Humans vs mangrove
The estuary at the mouth of Ashtamudi lake in Kollam district of Kerala was once famous for its mangroves. Today, after more than three decades of wilful destruction, all that remains of the luxuriant vegetation is confined to the Ashramam mangroves on the western side of the government guest house.
The mangrove contains several Syzygium travancoricum trees, reported in the Red Data book of Indian plants as endangered. Among the other rare plants found in the stand are a species of Rattan (Calamus rotang), the insectivorous Drosera burmanni and the wonder drug for asthma, Tylophora indica. The fauna includes many species of snakes, lizards, mongoose and squirrels. In fact, it is now the habitat of the endangered otter and over 60 species of birds, including migratory ones.
The destruction of the mangroves began in the 1960s, when the government levelled the southern side of the stand to construct a jetty for cargo boats and a godown. In 1985, the area was further cleared to promote an adventure park. What followed was numerous attempts by the District Tourism Promotion Council (dtpc) to construct various structures in place of the mangroves, but they were thwarted on several occasions by the Mangrove Protection Council (mpc) through its convenor Ravi N.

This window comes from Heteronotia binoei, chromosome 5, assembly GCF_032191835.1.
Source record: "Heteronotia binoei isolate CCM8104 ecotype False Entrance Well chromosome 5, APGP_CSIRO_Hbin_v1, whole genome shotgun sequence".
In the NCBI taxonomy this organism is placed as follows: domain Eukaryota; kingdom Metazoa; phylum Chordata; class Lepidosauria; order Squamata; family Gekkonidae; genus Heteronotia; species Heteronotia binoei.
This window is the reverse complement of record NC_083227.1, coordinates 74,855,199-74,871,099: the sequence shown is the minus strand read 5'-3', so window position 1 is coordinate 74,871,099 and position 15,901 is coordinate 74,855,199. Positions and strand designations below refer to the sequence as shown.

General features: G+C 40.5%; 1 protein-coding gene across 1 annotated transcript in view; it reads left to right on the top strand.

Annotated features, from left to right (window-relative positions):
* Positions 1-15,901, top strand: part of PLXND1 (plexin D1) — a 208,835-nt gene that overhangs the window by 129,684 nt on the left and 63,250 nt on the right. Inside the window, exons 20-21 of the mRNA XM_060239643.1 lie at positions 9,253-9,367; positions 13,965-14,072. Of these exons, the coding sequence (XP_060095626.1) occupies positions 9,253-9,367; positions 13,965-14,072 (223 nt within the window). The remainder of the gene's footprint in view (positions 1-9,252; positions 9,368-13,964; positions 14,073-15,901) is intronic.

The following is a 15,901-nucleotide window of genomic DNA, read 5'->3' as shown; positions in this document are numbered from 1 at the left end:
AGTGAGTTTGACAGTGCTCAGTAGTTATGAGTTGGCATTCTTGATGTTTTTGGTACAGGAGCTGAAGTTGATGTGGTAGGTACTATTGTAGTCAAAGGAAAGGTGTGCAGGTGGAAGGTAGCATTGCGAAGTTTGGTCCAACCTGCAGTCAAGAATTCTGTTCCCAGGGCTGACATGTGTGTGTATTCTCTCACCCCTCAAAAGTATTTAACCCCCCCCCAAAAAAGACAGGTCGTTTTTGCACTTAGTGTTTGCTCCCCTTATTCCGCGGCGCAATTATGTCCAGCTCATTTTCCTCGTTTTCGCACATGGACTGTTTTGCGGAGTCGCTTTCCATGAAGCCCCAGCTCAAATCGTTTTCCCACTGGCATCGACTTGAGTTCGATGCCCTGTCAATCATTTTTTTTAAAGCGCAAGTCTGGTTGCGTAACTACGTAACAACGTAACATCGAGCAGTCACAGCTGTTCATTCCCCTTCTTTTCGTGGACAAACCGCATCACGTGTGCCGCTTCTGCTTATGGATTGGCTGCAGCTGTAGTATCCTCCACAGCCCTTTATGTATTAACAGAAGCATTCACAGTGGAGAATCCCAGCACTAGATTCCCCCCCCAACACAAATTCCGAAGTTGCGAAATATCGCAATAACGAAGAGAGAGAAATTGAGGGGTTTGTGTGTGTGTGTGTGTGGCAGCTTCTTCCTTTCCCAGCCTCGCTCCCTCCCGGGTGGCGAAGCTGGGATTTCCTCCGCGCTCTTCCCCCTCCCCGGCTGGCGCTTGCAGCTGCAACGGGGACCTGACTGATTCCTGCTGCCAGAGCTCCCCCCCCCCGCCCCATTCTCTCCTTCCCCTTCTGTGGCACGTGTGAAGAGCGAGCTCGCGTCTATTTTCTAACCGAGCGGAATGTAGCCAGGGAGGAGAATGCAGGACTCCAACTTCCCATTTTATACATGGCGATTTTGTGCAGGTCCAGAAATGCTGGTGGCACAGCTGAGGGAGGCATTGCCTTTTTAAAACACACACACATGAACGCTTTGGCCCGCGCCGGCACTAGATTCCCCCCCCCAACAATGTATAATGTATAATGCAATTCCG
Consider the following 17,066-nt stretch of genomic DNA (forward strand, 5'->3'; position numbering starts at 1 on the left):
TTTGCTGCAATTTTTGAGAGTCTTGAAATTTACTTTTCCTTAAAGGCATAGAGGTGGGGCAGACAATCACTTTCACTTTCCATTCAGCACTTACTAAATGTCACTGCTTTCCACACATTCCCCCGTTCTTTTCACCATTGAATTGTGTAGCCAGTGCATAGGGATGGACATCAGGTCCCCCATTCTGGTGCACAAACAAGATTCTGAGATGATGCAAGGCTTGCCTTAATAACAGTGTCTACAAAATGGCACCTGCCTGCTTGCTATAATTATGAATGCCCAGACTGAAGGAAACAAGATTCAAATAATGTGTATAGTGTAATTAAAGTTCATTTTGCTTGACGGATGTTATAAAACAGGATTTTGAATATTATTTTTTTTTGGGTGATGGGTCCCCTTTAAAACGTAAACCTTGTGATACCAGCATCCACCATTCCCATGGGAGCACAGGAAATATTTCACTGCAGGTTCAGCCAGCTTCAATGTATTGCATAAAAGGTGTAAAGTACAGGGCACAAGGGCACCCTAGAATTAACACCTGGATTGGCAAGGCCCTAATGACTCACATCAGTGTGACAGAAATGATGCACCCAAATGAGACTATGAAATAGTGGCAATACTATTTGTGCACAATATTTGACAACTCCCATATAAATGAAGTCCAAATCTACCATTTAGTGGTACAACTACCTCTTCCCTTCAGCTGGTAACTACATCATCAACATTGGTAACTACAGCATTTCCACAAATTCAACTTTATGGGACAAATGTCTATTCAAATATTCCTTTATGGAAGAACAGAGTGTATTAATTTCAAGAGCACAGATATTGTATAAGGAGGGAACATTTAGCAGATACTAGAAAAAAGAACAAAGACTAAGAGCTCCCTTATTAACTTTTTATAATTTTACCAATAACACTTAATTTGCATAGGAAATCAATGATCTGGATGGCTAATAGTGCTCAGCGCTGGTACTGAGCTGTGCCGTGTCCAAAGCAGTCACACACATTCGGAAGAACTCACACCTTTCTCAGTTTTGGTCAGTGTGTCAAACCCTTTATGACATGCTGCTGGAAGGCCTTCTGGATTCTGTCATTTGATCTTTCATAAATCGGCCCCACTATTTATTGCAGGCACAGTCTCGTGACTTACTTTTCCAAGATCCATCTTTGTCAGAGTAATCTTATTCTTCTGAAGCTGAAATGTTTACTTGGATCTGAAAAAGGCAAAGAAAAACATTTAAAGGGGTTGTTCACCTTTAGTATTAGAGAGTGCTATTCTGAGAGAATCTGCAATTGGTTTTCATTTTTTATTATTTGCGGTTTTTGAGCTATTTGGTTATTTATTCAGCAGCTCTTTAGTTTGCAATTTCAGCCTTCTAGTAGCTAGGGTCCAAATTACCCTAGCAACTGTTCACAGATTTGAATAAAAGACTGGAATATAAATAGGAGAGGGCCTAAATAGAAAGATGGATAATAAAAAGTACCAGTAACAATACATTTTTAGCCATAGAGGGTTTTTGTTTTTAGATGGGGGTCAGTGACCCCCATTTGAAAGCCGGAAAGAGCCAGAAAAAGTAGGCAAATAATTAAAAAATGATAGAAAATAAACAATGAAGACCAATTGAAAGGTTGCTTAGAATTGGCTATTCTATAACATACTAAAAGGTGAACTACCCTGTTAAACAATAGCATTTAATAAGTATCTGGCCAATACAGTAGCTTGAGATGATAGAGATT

Finally in March-April this year, around 80 per cent of the mangroves were destroyed. To remove weeds in the adventure park, herbicides were used.
This resulted in the dying of 30-50 trees (between 50-70 years) including some of the endangered variety. Ravi N moved the court again. On this occasion, the district collector and respondent agreed to an out-of-court settlement. dtpc had to demolish a wall and plant mangrove saplings on the land it had reclaimed. But dtpc once again started building a water terminal which was again stayed by the court. The see-saw battle, however, is far from over.
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